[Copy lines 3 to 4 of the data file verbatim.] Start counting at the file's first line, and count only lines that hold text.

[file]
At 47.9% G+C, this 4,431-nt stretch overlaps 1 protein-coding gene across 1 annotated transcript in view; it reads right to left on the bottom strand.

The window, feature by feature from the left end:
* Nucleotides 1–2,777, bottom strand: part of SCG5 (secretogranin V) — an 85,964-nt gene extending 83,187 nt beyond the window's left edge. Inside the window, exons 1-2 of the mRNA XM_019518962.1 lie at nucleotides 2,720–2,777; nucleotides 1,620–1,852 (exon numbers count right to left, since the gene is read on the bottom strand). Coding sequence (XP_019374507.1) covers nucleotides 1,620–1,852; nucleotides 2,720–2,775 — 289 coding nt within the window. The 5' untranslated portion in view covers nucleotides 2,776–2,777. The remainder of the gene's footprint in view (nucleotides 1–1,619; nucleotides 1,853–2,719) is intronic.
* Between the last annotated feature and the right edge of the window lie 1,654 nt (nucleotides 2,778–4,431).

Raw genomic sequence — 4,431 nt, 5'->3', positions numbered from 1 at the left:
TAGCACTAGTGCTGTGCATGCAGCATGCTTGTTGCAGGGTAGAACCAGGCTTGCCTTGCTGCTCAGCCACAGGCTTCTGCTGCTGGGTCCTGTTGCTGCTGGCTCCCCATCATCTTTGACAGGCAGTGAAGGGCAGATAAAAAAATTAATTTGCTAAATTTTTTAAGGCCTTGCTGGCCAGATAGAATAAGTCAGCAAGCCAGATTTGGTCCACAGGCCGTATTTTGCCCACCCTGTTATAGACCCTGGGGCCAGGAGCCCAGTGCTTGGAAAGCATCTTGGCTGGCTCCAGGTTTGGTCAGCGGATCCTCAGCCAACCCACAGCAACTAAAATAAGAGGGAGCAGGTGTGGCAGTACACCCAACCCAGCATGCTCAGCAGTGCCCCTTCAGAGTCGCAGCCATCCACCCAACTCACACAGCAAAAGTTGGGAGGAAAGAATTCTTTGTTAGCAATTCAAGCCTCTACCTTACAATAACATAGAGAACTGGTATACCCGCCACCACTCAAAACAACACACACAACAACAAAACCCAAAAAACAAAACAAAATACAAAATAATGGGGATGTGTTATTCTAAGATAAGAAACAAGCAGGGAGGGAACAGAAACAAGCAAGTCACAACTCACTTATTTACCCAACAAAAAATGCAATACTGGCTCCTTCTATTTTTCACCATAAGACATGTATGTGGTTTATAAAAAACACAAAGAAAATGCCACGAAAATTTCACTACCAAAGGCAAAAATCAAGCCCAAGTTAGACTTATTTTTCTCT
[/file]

* Nucleotides 1–2,777, bottom strand: part of SCG5 (secretogranin V) — an 85,964-nt gene extending 83,187 nt beyond the window's left edge. Inside the window, exons 1-2 of the mRNA XM_019518962.1 lie at nucleotides 2,720–2,777; nucleotides 1,620–1,852 (exon numbers count right to left, since the gene is read on the bottom strand). Coding sequence (XP_019374507.1) covers nucleotides 1,620–1,852; nucleotides 2,720–2,775 — 289 coding nt within the window. The 5' untranslated portion in view covers nucleotides 2,776–2,777. The remainder of the gene's footprint in view (nucleotides 1–1,619; nucleotides 1,853–2,719) is intronic.
* Between the last annotated feature and the right edge of the window lie 1,654 nt (nucleotides 2,778–4,431).